Sunday, July 18, 2010
Uganda’s Museveni Promises to Finish Somalia’s al-Shabab
Uganda’s president, Yoweri Kaguta Museveni, came to the throne of Uganda’s highest office in January of 1986. Ever since, besides skirmishes with the Lord’s Resistance Army of Joseph Kony, Uganda has remained at peace not until last week when two well-coordinated simultaneous suicide bombs thought to have been planted by Somalia’s militant group al-Shabab shuttered the tiny nation’s capital Kampala at a time when Ugandans were glued to their televisions in anticipation of the final world cup soccer match between Spain and the Netherlands in Johannesburg, South Africa.
Saddened by the heinous crime that crippled his nation on that fateful Sunday, Yoweri Museveni has promised to send extra troops for the AMISOM mission in Somalia. In an African Union meeting convened in Kampala this week, Museveni asked union members to allow AMISOM troops to pursue al-Shabab militants anywhere and anytime inside of Somalia.
For sure, Museveni does not understand the enormity of Somalia’s instability and the strength of al-Shabab as a force. What Museveni fails to understand is that al-Shabab is a splinter group from the former Union of Islamic Courts (UIC) that routed Ethiopia’s occupation forces a few years ago in the streets of Mogadishu. For sure, Museveni’s wild imaginations are easier said than done. The man must be daydreaming.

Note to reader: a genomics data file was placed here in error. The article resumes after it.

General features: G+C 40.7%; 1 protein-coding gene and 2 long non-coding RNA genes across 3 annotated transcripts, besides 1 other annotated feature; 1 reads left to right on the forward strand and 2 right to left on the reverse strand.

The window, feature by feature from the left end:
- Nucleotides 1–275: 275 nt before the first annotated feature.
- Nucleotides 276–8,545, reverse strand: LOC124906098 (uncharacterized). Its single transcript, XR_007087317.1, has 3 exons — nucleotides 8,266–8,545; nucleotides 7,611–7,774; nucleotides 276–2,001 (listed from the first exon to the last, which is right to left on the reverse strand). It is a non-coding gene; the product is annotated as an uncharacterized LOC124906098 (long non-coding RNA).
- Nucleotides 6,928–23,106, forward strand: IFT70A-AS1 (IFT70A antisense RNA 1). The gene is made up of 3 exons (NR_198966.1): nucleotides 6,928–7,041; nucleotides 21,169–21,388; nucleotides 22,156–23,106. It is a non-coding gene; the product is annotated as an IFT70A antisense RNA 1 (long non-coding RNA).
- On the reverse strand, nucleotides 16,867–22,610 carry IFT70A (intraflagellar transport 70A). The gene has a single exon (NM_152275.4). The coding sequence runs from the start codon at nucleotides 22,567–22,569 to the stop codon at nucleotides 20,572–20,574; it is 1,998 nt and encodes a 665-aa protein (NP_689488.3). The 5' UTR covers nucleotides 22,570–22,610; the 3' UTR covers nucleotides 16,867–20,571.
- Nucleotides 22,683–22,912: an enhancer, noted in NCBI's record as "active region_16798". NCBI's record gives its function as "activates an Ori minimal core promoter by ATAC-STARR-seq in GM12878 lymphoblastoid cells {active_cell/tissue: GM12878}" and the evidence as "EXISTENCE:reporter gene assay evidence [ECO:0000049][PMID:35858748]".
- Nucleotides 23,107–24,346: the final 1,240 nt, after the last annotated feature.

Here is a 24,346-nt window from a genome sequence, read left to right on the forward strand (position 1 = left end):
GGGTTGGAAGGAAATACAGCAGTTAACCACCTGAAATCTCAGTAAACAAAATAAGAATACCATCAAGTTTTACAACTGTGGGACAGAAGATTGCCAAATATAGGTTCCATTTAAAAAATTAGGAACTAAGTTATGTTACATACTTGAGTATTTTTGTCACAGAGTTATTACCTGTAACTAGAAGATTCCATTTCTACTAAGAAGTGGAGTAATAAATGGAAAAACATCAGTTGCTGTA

Joseph Kony, the atrocious warlord who wrecked havoc in Uganda for many decades and aided by an army of Ugandan child-soldiers and sex slaves, remains on the run in the jungles of the Central African Republic and the Democratic Republic of Congo. Leg-and-hand-slashing Joseph Kony has evaded all kinds of international dragnets. In order to turn a blind eye on the plunders of the LRA's ragtag militia, Yoweri Museveni feels its time to open a new warfront.
Alice Lakwena, the prophetess who shared the same views as Joseph Kony and who aided him in his war operations, miraculously died in Dadaab Refugee Camp in Kenya. Let it be known to many that the plunders of the natural resources of the Democratic People's Republic of Congo by the Uganda army has not been forgotten.
Despite the west seeing Museveni as a ‘promising African leader’, for many in Uganda he is nothing but a criminal whose days are numbered. Under Museveni, Uganda enjoys little political freedom. Many in the opposition feel suppressed by the biased state security apparatus.